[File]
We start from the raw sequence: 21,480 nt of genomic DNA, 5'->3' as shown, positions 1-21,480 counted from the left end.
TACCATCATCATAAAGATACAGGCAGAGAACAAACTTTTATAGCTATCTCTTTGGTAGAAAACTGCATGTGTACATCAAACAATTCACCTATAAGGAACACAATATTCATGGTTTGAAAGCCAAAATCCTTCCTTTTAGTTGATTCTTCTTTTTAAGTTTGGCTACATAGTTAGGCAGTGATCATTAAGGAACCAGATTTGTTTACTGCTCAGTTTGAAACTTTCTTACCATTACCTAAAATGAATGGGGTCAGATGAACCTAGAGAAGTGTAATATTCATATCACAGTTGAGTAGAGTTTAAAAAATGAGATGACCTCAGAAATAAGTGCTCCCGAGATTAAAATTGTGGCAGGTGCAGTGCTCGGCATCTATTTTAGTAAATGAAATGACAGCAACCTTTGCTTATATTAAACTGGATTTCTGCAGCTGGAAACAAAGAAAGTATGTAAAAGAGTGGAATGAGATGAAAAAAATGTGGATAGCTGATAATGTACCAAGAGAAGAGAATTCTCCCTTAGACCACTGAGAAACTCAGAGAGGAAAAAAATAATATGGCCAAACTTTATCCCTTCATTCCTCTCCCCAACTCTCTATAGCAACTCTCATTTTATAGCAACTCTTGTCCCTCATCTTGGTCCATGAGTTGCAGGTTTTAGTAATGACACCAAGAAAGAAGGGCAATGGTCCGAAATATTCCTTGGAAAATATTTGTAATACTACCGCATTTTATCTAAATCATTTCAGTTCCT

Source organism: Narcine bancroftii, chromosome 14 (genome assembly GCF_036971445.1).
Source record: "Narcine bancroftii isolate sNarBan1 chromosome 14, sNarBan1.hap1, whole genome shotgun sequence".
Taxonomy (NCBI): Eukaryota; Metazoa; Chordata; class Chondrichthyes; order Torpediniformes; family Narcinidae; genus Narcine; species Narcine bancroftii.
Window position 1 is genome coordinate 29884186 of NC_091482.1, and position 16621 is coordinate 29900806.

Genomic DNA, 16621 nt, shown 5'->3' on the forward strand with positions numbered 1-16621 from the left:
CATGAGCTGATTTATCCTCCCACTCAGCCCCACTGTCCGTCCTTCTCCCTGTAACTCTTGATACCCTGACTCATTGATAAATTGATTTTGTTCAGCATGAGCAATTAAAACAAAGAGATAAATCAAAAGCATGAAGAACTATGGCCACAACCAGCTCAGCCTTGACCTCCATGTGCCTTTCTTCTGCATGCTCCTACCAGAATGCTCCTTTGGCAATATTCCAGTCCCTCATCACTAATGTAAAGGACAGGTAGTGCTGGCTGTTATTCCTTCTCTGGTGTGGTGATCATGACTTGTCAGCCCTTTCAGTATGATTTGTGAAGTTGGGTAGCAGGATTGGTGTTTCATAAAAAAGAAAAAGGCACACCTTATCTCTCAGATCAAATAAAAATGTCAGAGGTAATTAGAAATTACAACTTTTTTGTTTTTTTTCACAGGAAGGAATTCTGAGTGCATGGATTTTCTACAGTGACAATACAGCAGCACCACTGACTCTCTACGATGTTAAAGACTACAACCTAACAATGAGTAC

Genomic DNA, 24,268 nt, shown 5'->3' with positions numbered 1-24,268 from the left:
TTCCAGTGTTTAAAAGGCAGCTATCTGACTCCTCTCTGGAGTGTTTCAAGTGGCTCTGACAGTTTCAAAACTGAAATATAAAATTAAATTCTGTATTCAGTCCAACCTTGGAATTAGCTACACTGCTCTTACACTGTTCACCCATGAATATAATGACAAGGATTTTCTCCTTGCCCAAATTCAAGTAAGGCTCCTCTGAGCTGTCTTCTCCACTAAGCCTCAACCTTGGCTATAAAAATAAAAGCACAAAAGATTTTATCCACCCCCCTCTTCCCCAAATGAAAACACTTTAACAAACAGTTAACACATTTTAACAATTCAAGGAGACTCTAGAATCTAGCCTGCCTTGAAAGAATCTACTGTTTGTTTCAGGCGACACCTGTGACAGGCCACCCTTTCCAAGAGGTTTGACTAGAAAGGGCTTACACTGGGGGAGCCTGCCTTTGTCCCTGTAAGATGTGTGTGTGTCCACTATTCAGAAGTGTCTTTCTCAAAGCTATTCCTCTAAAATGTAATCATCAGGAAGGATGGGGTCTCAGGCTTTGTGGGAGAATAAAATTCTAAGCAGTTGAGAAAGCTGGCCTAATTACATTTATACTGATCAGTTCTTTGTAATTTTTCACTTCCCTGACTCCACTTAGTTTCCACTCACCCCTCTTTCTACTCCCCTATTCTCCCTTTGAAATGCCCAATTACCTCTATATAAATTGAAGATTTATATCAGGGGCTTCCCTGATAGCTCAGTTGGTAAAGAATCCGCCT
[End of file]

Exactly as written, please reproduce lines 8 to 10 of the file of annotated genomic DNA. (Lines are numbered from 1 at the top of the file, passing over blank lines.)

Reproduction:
CATGAGCTGATTTATCCTCCCACTCAGCCCCACTGTCCGTCCTTCTCCCTGTAACTCTTGATACCCTGACTCATTGATAAATTGATTTTGTTCAGCATGAGCAATTAAAACAAAGAGATAAATCAAAAGCATGAAGAACTATGGCCACAACCAGCTCAGCCTTGACCTCCATGTGCCTTTCTTCTGCATGCTCCTACCAGAATGCTCCTTTGGCAATATTCCAGTCCCTCATCACTAATGTAAAGGACAGGTAGTGCTGGCTGTTATTCCTTCTCTGGTGTGGTGATCATGACTTGTCAGCCCTTTCAGTATGATTTGTGAAGTTGGGTAGCAGGATTGGTGTTTCATAAAAAAGAAAAAGGCACACCTTATCTCTCAGATCAAATAAAAATGTCAGAGGTAATTAGAAATTACAACTTTTTTGTTTTTTTTCACAGGAAGGAATTCTGAGTGCATGGATTTTCTACAGTGACAATACAGCAGCACCACTGACTCTCTACGATGTTAAAGACTACAACCTAACAATGAGTAC

Genomic DNA, 24,268 nt, shown 5'->3' with positions numbered 1-24,268 from the left:
TTCCAGTGTTTAAAAGGCAGCTATCTGACTCCTCTCTGGAGTGTTTCAAGTGGCTCTGACAGTTTCAAAACTGAAATATAAAATTAAATTCTGTATTCAGTCCAACCTTGGAATTAGCTACACTGCTCTTACACTGTTCACCCATGAATATAATGACAAGGATTTTCTCCTTGCCCAAATTCAAGTAAGGCTCCTCTGAGCTGTCTTCTCCACTAAGCCTCAACCTTGGCTATAAAAATAAAAGCACAAAAGATTTTATCCACCCCCCTCTTCCCCAAATGAAAACACTTTAACAAACAGTTAACACATTTTAACAATTCAAGGAGACTCTAGAATCTAGCCTGCCTTGAAAGAATCTACTGTTTGTTTCAGGCGACACCTGTGACAGGCCACCCTTTCCAAGAGGTTTGACTAGAAAGGGCTTACACTGGGGGAGCCTGCCTTTGTCCCTGTAAGATGTGTGTGTGTCCACTATTCAGAAGTGTCTTTCTCAAAGCTATTCCTCTAAAATGTAATCATCAGGAAGGATGGGGTCTCAGGCTTTGTGGGAGAATAAAATTCTAAGCAGTTGAGAAAGCTGGCCTAATTACATTTATACTGATCAGTTCTTTGTAATTTTTCACTTCCCTGACTCCACTTAGTTTCCACTCACCCCTCTTTCTACTCCCCTATTCTCCCTTTGAAATGCCCAATTACCTCTATATAAATTGAAGATTTATATCAGGGGCTTCCCTGATAGCTCAGTTGGTAAAGAATCCGCCT